posted on May, 29 2014 @ 04:40 PM
Today is marked as Ascension Day in the church calendar.
It counts as one of the major landmarks of the year.
When I was in primary school (a Church of England school in a very High Church parish); they used to observe the occasion by taking us to a service in
the nearby church, and then giving us the rest of the day off.
However, the New Testament gives us two different ways of understanding when “the Ascension” took place.
We can take Luke’s version or we can take John’s version.
The practice of celebrating the Ascension at this time is based upon the account in Acts.
Luke tells how Jesus kept company with the disciples for forty days.
Therefore the calculation of Ascension Day allows exactly forty days from Easter, counting Easter Day itself as the first.
They had been talking on Mt. Olivet; then “as they were looking on, he was lifted up [EPERTHE] and a cloud took him out of their sight.” Acts ch1
In the version of the story at the end of Luke’s gospel, the event seems to take place on Easter Day, soon after his first meeting with the
Though we could also take Luke ch24 vv44-49 as a brief summary of his discourse over the forty days mentioned in Acts.
He took them out to Bethany, then “he parted from them and was carried up [ANEPHERETO] into heaven”.
However, Luke does not use the word “ascend”.
To be exact, he doesn’t use the Greek word- ANABAINO- which gets translated as “ascend”.
That word is found in John ch20 v17, part of John’s description of a scene on Easter Day.
Jesus warns Mary Magdalene not to embrace him, “for I have not yet ascended to the Father”.
Then he tells her to take a message to the other disciples; “I am ascending to my Father and your Father”.
The implication of this verse is that the Ascension takes place on the same day.
Let’s take first the evidence of his encounter with Thomas, a week later.
Thomas had said that he would not believe in the Resurrection unless he was able to touch the marks in the body of Jesus.
Therefore Jesus challenged him and invited him to make the test.
There’s no suggestion that Thomas really took up this offer, but the invitation was there all the same.
Now Mary Magdalen had been forbidden to do this.
Even though “Do not touch me” is sometimes translated as “Do not cling to me”, it isn’t easy to see any real difference between what was
being offered to Thomas and what was denied to Mary.
The most natural explanation is that the circumstances had changed.
When Jesus spoke to Mary, the Ascension was “not yet”.
Whereas when Jesus spoke to Thomas, the Ascension was a completed event, so the objection no longer applied.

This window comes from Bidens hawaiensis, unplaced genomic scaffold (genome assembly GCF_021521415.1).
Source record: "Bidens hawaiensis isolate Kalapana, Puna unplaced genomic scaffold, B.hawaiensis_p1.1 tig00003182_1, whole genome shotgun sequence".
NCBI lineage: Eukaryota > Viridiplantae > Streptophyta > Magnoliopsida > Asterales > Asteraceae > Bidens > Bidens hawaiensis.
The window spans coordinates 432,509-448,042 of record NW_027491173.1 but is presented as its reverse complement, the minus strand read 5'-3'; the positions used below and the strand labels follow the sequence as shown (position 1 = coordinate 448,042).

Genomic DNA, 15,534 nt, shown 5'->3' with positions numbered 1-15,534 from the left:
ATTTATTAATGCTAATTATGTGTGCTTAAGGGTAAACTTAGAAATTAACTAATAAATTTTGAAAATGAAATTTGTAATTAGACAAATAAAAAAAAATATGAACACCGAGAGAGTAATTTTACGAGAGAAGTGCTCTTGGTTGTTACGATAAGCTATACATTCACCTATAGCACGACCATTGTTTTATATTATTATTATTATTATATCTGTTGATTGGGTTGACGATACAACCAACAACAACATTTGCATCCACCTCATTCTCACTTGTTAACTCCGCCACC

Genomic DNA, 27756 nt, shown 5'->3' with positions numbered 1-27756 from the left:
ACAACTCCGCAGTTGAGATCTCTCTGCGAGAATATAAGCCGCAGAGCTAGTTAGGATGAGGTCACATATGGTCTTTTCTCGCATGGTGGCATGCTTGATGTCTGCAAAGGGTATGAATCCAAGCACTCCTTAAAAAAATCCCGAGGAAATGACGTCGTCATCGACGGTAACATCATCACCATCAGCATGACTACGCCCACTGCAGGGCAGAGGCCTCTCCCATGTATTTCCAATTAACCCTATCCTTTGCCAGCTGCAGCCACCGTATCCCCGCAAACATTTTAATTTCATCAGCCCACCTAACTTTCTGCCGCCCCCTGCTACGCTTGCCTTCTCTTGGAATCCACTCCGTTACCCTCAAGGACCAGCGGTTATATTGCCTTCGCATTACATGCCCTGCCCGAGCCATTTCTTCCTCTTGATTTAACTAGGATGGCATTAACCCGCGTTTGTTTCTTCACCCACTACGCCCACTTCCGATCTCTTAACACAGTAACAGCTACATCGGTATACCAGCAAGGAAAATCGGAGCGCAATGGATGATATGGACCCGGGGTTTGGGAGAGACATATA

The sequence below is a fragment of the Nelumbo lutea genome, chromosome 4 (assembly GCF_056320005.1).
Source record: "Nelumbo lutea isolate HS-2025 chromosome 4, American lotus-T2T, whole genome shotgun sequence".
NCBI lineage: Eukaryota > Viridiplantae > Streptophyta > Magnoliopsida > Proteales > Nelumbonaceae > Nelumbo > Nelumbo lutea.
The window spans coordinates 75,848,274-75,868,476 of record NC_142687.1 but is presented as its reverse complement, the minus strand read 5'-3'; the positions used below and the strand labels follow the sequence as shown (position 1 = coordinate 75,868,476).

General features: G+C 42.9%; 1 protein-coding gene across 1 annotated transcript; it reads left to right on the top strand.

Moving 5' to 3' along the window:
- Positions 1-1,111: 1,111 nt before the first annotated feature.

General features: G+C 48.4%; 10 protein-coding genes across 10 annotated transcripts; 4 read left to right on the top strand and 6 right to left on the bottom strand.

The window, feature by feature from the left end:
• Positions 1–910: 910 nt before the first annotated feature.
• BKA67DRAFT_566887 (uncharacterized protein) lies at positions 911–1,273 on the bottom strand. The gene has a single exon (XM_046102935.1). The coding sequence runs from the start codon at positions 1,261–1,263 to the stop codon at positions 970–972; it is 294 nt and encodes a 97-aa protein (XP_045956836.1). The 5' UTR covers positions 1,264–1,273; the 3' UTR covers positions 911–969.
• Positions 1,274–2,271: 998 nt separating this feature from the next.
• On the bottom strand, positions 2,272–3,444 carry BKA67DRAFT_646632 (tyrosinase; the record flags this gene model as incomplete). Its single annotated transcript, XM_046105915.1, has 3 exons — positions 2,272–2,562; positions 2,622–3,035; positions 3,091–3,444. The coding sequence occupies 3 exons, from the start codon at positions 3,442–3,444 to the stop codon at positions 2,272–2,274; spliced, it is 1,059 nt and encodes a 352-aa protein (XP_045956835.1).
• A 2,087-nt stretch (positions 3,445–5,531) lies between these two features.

The next piece of evidence is the wording of the message to the disciples.
“I am ascending” is in the present tense, not the future tense.
It implies that the event is imminent, perhaps even beginning already.
But the most telling point is the very fact that the message was sent at all.
Jesus would be meeting the rest of his disciples in the evening.
Therefore there was no need to send them a message about “ascending to the Father” unless the event was taking place in the interval.
If he was expecting to ascend at a later time, he could have told them so himself, when he saw them.
The conclusion must be that the meeting with Mary Magdalen was even more unique than we thought.
It wasn’t just the first of the “Resurrection appearances” of Jesus; it was also the only Resurrection appearance to take place before
All the others were temporary “descents” (or self-projections) and re-ascents.
This conclusion supplies an answer to the question which used to puzzle me about Luke’s version of the timetable;
Where exactly was Jesus supposed to be located between Resurrection appearances?
The puzzle is resolved if he was making a fresh descent each time from his place with his Father.
That explanation also fits the way that he makes his appearance.
Although the common statement is that the risen Jesus “walks through walls”, nothing in the gospels shows him doing anything of the kind.
He arrives suddenly. One moment the disciples are on their own; the next instant, he stands amongst them.
He departs suddenly. One moment he’s in their company; the next instant, he has gone.
It seems that his arrival comes direct from another place.
One might almost say that he “beams down”, like the crew of Star Trek, or “materialises”, like the Tardis, and returns in the same way.
The scene found in Acts, then, is less “the Ascension”, as a unique event, than the last of the re-ascensions.
The episode is taking place to make the point that this phase of the church’s life is coming to an end. There will be no more “Resurrection
Paul thought his experience was a late exception (“last of all”), but he regarded it as an unusual and undeserved privilege.
So if we were following more closely the account in John, we would not be celebrating this day as Ascension Day.
We would be celebrating Easter as “Resurrection Day” and “Ascension Day” rolled into one.